Teaching old dogs new tricks
The first draft of Chapter Eight addresses the toughest of questions in adult numeracy: How do we teach old dogs new tricks?
The quote directly below the title: "So how you gonna teach a old dog new tricks?" comes from an adult learner discussing his frustration with the mathematical demands of his programme.
The experiences of 'old dogs' (adult learners) who have developed negative beliefs about mathematics are devastating. The cuts run deep. When a 46 year old man can recount unpleasant conversations he had with a maths teacher when aged 10, you know those early experiences matter. Being positioned by your peers and significant others as 'not good at maths', and then coming to accepting this as fact, does not just change. It sticks.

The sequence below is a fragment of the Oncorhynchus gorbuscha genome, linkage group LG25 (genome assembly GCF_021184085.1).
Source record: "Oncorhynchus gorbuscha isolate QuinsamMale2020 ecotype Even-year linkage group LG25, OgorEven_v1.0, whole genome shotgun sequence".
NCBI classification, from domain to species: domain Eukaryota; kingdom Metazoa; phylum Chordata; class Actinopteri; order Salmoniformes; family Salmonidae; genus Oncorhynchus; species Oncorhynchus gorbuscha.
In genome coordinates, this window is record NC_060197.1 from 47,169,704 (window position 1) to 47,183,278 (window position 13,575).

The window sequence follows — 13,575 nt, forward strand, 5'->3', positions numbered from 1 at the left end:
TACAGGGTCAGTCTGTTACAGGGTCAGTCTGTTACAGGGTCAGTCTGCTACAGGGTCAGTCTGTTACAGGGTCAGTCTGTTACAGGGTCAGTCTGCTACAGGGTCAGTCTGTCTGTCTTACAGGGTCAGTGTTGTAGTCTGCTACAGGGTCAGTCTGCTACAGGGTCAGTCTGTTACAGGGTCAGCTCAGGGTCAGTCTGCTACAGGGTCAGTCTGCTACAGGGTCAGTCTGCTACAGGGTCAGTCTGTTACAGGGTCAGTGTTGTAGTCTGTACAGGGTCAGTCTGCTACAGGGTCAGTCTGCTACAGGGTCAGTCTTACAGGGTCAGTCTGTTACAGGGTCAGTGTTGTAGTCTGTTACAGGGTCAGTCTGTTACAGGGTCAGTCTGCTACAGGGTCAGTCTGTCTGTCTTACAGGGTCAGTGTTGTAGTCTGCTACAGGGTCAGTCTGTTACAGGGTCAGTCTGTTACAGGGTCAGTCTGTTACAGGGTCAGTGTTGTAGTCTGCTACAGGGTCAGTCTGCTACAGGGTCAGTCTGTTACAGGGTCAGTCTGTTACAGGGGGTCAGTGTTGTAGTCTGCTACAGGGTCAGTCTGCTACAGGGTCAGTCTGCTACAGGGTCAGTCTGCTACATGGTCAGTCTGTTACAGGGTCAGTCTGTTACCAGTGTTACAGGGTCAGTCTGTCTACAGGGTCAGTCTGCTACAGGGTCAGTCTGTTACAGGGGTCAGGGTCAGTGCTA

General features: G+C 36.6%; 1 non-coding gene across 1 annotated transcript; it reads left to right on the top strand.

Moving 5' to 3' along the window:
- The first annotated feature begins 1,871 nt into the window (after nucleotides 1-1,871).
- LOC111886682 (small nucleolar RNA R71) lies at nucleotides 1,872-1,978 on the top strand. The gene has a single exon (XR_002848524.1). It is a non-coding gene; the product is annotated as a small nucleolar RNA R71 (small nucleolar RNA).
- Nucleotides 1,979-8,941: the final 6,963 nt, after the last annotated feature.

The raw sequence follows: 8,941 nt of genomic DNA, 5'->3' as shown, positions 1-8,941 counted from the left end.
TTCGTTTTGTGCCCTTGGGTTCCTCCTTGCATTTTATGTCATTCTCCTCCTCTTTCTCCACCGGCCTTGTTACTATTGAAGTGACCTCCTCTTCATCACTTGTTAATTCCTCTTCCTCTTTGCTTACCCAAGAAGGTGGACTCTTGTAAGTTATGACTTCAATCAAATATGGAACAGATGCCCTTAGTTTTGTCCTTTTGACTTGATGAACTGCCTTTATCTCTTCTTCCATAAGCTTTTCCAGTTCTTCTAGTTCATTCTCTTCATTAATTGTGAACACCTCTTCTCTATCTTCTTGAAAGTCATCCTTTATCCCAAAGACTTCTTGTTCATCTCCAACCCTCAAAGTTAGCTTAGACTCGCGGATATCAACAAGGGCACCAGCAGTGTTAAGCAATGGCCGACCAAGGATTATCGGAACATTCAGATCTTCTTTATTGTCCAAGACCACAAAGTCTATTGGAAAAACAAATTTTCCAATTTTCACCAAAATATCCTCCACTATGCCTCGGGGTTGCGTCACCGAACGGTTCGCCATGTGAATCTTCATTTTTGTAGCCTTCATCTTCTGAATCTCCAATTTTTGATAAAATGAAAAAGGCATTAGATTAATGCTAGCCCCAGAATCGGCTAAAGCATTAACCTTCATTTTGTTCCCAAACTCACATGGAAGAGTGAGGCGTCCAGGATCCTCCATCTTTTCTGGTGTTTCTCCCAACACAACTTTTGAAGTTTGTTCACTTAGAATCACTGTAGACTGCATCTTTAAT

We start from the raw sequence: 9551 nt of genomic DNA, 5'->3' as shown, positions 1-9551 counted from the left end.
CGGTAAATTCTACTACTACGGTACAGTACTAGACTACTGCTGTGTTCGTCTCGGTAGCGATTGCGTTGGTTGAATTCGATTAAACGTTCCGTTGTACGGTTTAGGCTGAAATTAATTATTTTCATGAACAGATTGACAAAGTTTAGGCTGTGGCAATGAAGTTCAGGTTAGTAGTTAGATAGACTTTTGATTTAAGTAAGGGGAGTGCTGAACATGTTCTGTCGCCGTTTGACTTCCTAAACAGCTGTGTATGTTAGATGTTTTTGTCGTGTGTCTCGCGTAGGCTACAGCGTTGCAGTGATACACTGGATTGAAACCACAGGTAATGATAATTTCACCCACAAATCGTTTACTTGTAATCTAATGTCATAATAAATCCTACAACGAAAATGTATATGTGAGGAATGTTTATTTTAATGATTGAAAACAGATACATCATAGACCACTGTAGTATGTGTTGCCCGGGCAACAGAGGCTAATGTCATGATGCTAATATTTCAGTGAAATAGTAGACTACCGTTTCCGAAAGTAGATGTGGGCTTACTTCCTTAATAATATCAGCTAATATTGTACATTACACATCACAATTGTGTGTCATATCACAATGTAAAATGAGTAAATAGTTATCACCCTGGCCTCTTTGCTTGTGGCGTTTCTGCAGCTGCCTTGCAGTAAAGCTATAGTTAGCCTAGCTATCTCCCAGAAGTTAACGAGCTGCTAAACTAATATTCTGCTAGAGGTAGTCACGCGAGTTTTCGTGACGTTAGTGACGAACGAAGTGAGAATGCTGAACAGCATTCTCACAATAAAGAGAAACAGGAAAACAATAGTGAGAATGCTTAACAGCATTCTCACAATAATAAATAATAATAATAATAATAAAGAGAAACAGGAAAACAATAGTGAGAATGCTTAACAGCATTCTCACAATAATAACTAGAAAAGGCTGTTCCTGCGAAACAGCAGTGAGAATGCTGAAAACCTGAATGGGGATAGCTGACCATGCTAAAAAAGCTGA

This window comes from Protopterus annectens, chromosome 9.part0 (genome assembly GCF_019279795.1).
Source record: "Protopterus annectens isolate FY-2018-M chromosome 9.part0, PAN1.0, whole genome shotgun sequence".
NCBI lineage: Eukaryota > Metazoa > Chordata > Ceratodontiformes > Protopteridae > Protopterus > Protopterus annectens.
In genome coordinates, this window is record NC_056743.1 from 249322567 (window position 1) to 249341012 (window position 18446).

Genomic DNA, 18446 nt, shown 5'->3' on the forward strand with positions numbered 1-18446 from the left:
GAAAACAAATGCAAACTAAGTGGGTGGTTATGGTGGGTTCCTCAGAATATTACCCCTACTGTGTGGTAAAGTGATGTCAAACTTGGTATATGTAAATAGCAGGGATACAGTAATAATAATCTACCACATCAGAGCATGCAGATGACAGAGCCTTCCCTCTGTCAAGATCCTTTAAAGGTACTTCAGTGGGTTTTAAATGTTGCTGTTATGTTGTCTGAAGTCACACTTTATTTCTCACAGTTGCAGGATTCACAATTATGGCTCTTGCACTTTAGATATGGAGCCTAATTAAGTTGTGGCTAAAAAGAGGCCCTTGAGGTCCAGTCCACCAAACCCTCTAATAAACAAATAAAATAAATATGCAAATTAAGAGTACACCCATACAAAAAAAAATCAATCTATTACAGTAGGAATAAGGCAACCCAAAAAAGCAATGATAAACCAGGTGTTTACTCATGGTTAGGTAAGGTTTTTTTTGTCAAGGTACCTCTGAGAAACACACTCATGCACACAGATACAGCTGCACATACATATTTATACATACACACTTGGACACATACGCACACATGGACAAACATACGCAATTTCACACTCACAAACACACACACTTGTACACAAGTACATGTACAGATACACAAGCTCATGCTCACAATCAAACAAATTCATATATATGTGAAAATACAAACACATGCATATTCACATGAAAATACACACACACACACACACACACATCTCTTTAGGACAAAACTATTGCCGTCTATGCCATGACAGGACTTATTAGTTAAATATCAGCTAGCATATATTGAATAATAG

Learning mathematics is entirely to do with how you engage with it. Do the beliefs, developed during early experiences, influence how 'old dogs' engage? Undoubtedly.
As a nation we invest large sums of money predicated on the notion that an adult who struggled to learn mathematics during school, and developed negative beliefs, will re-engage and learn in a vocational setting.
How did we arrive at our conclusion?
And what do we do if we were wrong?
The answers are far more complex than I ever guessed at the beginning of this journey. The stakes are also higher for the learners than I ever imagined.